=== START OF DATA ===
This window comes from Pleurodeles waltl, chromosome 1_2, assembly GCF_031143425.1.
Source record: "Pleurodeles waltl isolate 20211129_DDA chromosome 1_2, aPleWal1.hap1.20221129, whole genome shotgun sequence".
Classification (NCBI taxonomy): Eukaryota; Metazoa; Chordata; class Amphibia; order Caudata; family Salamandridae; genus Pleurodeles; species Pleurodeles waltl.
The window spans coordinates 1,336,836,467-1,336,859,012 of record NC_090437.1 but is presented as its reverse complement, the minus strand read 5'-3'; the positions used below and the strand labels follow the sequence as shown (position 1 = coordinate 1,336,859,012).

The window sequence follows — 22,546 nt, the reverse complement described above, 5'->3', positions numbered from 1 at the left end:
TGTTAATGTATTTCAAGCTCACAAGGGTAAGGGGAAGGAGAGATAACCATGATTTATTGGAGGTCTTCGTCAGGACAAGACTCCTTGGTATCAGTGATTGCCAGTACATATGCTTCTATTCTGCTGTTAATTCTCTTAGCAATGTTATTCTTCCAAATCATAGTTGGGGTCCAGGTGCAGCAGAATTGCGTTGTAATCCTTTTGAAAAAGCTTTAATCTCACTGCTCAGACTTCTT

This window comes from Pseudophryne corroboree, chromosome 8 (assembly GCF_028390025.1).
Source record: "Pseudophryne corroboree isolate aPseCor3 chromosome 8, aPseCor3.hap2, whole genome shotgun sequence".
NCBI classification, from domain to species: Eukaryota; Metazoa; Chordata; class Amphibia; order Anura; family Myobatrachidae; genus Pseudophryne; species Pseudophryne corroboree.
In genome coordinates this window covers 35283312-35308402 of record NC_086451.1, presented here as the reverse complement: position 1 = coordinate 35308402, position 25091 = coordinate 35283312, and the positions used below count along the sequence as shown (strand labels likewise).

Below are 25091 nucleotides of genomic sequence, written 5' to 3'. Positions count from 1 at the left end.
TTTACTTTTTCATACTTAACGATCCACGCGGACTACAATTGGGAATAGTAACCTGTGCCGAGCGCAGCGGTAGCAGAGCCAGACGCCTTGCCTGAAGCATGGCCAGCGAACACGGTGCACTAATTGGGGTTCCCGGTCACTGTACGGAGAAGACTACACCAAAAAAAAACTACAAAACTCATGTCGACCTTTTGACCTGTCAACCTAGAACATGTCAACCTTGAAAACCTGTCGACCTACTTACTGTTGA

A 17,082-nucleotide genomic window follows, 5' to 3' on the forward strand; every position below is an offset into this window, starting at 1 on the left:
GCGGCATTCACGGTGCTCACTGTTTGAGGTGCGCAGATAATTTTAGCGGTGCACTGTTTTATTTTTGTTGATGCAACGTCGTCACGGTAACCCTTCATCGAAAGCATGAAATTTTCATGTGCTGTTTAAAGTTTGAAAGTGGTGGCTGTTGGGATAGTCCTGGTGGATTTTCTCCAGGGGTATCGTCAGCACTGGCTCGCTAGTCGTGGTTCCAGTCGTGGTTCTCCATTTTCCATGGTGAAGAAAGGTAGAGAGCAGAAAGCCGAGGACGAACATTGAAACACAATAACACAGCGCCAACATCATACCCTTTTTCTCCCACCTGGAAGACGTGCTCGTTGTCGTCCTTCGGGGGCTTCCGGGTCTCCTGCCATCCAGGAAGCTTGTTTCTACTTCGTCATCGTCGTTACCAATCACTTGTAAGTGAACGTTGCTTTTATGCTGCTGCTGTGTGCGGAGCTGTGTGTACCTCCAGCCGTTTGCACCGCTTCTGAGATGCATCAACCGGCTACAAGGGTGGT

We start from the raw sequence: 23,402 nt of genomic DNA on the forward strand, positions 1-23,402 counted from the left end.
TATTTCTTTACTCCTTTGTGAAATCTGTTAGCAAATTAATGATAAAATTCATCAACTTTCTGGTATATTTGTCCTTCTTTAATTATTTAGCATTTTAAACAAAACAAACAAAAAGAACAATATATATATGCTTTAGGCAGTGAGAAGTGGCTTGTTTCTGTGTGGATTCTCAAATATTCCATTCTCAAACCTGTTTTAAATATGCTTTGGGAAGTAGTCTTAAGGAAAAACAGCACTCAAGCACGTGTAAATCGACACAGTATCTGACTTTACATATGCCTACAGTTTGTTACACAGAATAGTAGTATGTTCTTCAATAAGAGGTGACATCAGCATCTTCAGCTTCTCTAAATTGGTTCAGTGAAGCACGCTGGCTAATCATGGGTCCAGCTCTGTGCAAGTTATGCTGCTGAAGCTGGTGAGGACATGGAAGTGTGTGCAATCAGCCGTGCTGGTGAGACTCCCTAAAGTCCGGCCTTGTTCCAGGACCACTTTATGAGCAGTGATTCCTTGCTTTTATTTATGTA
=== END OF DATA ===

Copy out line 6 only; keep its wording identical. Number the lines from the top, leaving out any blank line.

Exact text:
TGTTAATGTATTTCAAGCTCACAAGGGTAAGGGGAAGGAGAGATAACCATGATTTATTGGAGGTCTTCGTCAGGACAAGACTCCTTGGTATCAGTGATTGCCAGTACATATGCTTCTATTCTGCTGTTAATTCTCTTAGCAATGTTATTCTTCCAAATCATAGTTGGGGTCCAGGTGCAGCAGAATTGCGTTGTAATCCTTTTGAAAAAGCTTTAATCTCACTGCTCAGACTTCTT